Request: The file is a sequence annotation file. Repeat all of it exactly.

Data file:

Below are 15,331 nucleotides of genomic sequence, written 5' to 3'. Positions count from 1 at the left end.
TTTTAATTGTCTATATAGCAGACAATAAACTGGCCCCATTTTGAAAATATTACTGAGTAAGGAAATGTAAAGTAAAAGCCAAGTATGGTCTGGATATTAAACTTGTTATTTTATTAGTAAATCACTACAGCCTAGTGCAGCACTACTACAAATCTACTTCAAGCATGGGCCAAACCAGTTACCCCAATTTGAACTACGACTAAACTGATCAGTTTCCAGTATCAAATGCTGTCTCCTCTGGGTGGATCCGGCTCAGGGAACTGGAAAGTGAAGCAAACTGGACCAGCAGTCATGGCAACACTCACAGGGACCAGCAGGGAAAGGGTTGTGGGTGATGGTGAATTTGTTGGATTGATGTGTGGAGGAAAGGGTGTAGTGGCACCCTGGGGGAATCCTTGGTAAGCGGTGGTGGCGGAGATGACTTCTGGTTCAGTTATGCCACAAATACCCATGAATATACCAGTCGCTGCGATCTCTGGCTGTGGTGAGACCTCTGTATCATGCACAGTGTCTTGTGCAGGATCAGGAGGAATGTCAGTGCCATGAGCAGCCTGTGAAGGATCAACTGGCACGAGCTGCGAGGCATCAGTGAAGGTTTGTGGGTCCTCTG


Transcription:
Below are 15,331 nucleotides of genomic sequence, written 5' to 3'. Positions count from 1 at the left end.
TTTTAATTGTCTATATAGCAGACAATAAACTGGCCCCATTTTGAAAATATTACTGAGTAAGGAAATGTAAAGTAAAAGCCAAGTATGGTCTGGATATTAAACTTGTTATTTTATTAGTAAATCACTACAGCCTAGTGCAGCACTACTACAAATCTACTTCAAGCATGGGCCAAACCAGTTACCCCAATTTGAACTACGACTAAACTGATCAGTTTCCAGTATCAAATGCTGTCTCCTCTGGGTGGATCCGGCTCAGGGAACTGGAAAGTGAAGCAAACTGGACCAGCAGTCATGGCAACACTCACAGGGACCAGCAGGGAAAGGGTTGTGGGTGATGGTGAATTTGTTGGATTGATGTGTGGAGGAAAGGGTGTAGTGGCACCCTGGGGGAATCCTTGGTAAGCGGTGGTGGCGGAGATGACTTCTGGTTCAGTTATGCCACAAATACCCATGAATATACCAGTCGCTGCGATCTCTGGCTGTGGTGAGACCTCTGTATCATGCACAGTGTCTTGTGCAGGATCAGGAGGAATGTCAGTGCCATGAGCAGCCTGTGAAGGATCAACTGGCACGAGCTGCGAGGCATCAGTGAAGGTTTGTGGGTCCTCTG